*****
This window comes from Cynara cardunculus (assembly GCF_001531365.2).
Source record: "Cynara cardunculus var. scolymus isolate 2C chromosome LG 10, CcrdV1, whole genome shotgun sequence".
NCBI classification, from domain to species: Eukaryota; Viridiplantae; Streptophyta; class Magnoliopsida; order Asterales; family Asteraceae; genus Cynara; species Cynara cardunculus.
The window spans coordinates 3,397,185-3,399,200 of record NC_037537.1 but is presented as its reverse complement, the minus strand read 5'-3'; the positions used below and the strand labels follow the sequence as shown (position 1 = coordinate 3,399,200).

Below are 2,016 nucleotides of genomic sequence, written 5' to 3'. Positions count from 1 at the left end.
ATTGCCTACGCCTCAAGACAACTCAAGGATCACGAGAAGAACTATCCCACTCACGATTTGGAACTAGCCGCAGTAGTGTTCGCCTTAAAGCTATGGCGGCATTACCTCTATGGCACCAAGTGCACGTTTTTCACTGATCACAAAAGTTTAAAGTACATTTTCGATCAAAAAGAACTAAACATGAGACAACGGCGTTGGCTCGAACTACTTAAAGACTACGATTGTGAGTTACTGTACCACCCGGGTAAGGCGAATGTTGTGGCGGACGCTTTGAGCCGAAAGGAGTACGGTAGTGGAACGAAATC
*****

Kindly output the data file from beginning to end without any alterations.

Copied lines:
This window comes from Cynara cardunculus (assembly GCF_001531365.2).
Source record: "Cynara cardunculus var. scolymus isolate 2C chromosome LG 10, CcrdV1, whole genome shotgun sequence".
NCBI classification, from domain to species: Eukaryota; Viridiplantae; Streptophyta; class Magnoliopsida; order Asterales; family Asteraceae; genus Cynara; species Cynara cardunculus.
The window spans coordinates 3,397,185-3,399,200 of record NC_037537.1 but is presented as its reverse complement, the minus strand read 5'-3'; the positions used below and the strand labels follow the sequence as shown (position 1 = coordinate 3,399,200).

Below are 2,016 nucleotides of genomic sequence, written 5' to 3'. Positions count from 1 at the left end.
ATTGCCTACGCCTCAAGACAACTCAAGGATCACGAGAAGAACTATCCCACTCACGATTTGGAACTAGCCGCAGTAGTGTTCGCCTTAAAGCTATGGCGGCATTACCTCTATGGCACCAAGTGCACGTTTTTCACTGATCACAAAAGTTTAAAGTACATTTTCGATCAAAAAGAACTAAACATGAGACAACGGCGTTGGCTCGAACTACTTAAAGACTACGATTGTGAGTTACTGTACCACCCGGGTAAGGCGAATGTTGTGGCGGACGCTTTGAGCCGAAAGGAGTACGGTAGTGGAACGAAATC